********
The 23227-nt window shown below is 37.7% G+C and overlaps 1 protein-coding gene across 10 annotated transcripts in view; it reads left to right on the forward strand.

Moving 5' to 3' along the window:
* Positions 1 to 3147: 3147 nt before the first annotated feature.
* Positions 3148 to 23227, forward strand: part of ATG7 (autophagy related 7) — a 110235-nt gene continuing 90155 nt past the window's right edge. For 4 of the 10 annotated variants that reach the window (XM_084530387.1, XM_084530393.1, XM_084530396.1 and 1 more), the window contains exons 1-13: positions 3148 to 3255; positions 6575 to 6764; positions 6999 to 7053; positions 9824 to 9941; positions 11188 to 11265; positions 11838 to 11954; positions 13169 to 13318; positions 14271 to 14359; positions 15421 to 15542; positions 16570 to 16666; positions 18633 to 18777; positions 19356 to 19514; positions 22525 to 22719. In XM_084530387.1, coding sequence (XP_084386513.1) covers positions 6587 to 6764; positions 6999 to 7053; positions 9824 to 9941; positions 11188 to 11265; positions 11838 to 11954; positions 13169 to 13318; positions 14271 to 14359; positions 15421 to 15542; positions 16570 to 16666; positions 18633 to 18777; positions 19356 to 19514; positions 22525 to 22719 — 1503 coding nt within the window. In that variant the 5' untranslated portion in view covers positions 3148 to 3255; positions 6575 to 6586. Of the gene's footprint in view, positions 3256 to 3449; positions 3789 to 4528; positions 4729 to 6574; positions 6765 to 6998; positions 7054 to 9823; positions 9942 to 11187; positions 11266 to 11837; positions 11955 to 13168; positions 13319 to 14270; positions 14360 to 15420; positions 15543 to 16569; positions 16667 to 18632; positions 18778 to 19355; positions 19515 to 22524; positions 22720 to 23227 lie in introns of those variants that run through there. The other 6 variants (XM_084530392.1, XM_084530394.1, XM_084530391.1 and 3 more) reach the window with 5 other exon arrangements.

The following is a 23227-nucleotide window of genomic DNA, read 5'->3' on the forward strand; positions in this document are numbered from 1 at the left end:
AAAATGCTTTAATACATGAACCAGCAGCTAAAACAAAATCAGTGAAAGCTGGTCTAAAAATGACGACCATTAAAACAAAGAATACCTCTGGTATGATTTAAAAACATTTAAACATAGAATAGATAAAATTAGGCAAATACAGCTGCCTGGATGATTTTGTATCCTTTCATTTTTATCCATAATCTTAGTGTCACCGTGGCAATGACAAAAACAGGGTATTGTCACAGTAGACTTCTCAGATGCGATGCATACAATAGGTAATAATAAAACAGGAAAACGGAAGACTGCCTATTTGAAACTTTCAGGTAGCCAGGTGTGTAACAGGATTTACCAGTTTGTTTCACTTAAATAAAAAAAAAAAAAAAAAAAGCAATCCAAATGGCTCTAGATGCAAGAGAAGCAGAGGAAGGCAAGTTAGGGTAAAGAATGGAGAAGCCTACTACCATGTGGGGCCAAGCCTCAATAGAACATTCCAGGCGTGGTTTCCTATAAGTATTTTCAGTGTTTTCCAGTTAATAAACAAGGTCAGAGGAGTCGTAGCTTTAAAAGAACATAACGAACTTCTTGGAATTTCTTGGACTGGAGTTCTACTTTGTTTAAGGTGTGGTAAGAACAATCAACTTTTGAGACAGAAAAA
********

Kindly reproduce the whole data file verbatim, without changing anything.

The 23227-nt window shown below is 37.7% G+C and overlaps 1 protein-coding gene across 10 annotated transcripts in view; it reads left to right on the forward strand.

Moving 5' to 3' along the window:
* Positions 1 to 3147: 3147 nt before the first annotated feature.
* Positions 3148 to 23227, forward strand: part of ATG7 (autophagy related 7) — a 110235-nt gene continuing 90155 nt past the window's right edge. For 4 of the 10 annotated variants that reach the window (XM_084530387.1, XM_084530393.1, XM_084530396.1 and 1 more), the window contains exons 1-13: positions 3148 to 3255; positions 6575 to 6764; positions 6999 to 7053; positions 9824 to 9941; positions 11188 to 11265; positions 11838 to 11954; positions 13169 to 13318; positions 14271 to 14359; positions 15421 to 15542; positions 16570 to 16666; positions 18633 to 18777; positions 19356 to 19514; positions 22525 to 22719. In XM_084530387.1, coding sequence (XP_084386513.1) covers positions 6587 to 6764; positions 6999 to 7053; positions 9824 to 9941; positions 11188 to 11265; positions 11838 to 11954; positions 13169 to 13318; positions 14271 to 14359; positions 15421 to 15542; positions 16570 to 16666; positions 18633 to 18777; positions 19356 to 19514; positions 22525 to 22719 — 1503 coding nt within the window. In that variant the 5' untranslated portion in view covers positions 3148 to 3255; positions 6575 to 6586. Of the gene's footprint in view, positions 3256 to 3449; positions 3789 to 4528; positions 4729 to 6574; positions 6765 to 6998; positions 7054 to 9823; positions 9942 to 11187; positions 11266 to 11837; positions 11955 to 13168; positions 13319 to 14270; positions 14360 to 15420; positions 15543 to 16569; positions 16667 to 18632; positions 18778 to 19355; positions 19515 to 22524; positions 22720 to 23227 lie in introns of those variants that run through there. The other 6 variants (XM_084530392.1, XM_084530394.1, XM_084530391.1 and 3 more) reach the window with 5 other exon arrangements.

The following is a 23227-nucleotide window of genomic DNA, read 5'->3' on the forward strand; positions in this document are numbered from 1 at the left end:
AAAATGCTTTAATACATGAACCAGCAGCTAAAACAAAATCAGTGAAAGCTGGTCTAAAAATGACGACCATTAAAACAAAGAATACCTCTGGTATGATTTAAAAACATTTAAACATAGAATAGATAAAATTAGGCAAATACAGCTGCCTGGATGATTTTGTATCCTTTCATTTTTATCCATAATCTTAGTGTCACCGTGGCAATGACAAAAACAGGGTATTGTCACAGTAGACTTCTCAGATGCGATGCATACAATAGGTAATAATAAAACAGGAAAACGGAAGACTGCCTATTTGAAACTTTCAGGTAGCCAGGTGTGTAACAGGATTTACCAGTTTGTTTCACTTAAATAAAAAAAAAAAAAAAAAAAGCAATCCAAATGGCTCTAGATGCAAGAGAAGCAGAGGAAGGCAAGTTAGGGTAAAGAATGGAGAAGCCTACTACCATGTGGGGCCAAGCCTCAATAGAACATTCCAGGCGTGGTTTCCTATAAGTATTTTCAGTGTTTTCCAGTTAATAAACAAGGTCAGAGGAGTCGTAGCTTTAAAAGAACATAACGAACTTCTTGGAATTTCTTGGACTGGAGTTCTACTTTGTTTAAGGTGTGGTAAGAACAATCAACTTTTGAGACAGAAAAA